Summary: I have a simple database schema but even with just a few 10's of thousands of records the performance on basic queries is already becoming a problem.
Database: PostgreSQL 9.6
CREATE TABLE article ( id bigint PRIMARY KEY, title text NOT NULL, score int NOT NULL ); CREATE TABLE tag ( id bigint PRIMARY KEY, name text NOT NULL ); CREATE TABLE article_tag ( article_id bigint NOT NULL REFERENCES article (id), tag_id bigint NOT NULL REFERENCES tag (id), PRIMARY KEY (article_id, tag_id) ); CREATE INDEX ON article (score);
Production data info:
All tables are read/write. Low write volume, only a new record every couple minutes or so.
Approximate record counts:
- ~66K articles
- ~63K tags
- ~147K article_tags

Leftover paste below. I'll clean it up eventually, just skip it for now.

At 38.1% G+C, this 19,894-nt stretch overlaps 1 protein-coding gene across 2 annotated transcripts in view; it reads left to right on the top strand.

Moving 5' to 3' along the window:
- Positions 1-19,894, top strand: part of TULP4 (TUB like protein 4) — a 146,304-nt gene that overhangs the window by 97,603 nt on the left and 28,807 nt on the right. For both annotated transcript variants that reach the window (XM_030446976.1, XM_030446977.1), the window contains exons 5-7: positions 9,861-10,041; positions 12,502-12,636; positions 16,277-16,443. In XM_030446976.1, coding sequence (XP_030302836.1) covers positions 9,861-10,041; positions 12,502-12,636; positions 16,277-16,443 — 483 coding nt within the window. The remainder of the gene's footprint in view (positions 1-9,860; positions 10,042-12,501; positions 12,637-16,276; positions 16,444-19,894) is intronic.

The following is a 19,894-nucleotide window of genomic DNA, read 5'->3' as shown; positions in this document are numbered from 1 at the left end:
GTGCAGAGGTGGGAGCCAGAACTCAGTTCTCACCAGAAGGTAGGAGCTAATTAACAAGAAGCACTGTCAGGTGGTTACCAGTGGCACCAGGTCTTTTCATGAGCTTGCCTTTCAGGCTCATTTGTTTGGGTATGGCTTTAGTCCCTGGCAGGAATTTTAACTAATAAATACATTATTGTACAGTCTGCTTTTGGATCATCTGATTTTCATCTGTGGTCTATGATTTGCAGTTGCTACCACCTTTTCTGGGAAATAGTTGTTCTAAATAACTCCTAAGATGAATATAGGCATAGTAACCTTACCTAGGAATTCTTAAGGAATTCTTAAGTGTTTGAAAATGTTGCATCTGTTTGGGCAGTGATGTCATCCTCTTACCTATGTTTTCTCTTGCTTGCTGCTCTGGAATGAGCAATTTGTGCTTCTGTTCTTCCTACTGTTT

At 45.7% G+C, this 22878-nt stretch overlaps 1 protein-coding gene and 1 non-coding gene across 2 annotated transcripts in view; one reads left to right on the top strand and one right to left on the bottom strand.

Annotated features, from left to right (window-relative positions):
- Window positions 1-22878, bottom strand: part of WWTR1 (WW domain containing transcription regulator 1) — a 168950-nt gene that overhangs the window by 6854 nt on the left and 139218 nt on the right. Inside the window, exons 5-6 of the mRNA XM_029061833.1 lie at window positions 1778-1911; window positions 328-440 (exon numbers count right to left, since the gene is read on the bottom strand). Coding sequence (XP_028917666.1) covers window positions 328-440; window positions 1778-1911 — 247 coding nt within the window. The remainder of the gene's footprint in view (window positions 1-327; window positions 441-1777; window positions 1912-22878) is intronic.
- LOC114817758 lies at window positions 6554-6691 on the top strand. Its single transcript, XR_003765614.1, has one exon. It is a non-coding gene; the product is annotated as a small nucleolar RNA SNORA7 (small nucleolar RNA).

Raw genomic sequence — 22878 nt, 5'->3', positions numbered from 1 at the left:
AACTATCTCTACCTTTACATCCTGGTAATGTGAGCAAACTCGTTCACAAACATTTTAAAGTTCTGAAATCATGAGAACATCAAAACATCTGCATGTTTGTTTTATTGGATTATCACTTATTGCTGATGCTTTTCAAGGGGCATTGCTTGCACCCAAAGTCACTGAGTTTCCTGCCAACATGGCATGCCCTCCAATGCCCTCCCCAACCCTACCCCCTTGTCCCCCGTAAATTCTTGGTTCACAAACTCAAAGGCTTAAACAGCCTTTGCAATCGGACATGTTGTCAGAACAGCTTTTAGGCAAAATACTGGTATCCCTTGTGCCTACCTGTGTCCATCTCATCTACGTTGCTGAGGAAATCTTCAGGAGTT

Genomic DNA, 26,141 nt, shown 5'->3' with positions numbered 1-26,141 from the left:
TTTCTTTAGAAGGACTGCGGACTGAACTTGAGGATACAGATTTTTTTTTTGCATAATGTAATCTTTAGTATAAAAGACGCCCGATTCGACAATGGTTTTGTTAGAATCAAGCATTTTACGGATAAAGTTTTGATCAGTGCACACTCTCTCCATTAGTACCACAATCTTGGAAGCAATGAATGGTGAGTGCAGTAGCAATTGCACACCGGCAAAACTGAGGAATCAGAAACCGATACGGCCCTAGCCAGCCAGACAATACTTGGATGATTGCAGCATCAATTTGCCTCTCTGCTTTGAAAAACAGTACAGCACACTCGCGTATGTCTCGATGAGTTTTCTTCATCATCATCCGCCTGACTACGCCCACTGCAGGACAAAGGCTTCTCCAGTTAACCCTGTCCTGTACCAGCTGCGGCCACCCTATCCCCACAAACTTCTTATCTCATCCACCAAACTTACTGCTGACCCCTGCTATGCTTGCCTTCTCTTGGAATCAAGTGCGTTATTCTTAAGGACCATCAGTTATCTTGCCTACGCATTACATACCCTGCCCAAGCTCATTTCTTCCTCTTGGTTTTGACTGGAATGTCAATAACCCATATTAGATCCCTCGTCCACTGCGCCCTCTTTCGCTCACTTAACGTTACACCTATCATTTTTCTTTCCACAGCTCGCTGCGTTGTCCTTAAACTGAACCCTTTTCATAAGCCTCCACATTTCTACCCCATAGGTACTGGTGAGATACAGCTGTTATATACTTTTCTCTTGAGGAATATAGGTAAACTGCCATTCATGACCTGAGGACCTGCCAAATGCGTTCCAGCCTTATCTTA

Average of 5 tags per article.
Question: I want to create a view
article_tags which includes an array of tags for every article record, can be ordered by
article.score and paginated with or without additional filtering.
In my first attempt I was surprised to see that the query took ~350 ms to execute and wasn't using the indexes. In subsequent attempts I was able to get it down to ~5 ms but I don't understand what is going on. I would expect all these queries to take the same amount of time. What crucial concept am I missing here?
Attempts (SQL Fiddles):
- multi-table joins (~350 ms), (~5 ms if ordered by article.id!) -- seemed like the most natural solution
- subquery join (~300 ms) -- also seemed like a natural solution
- limited subquery join (~5 ms) -- super awkward, can't be used for view
- lateral join (~5 ms) -- is this really what I should be using? seems like a misuse of lateral
- ...something else?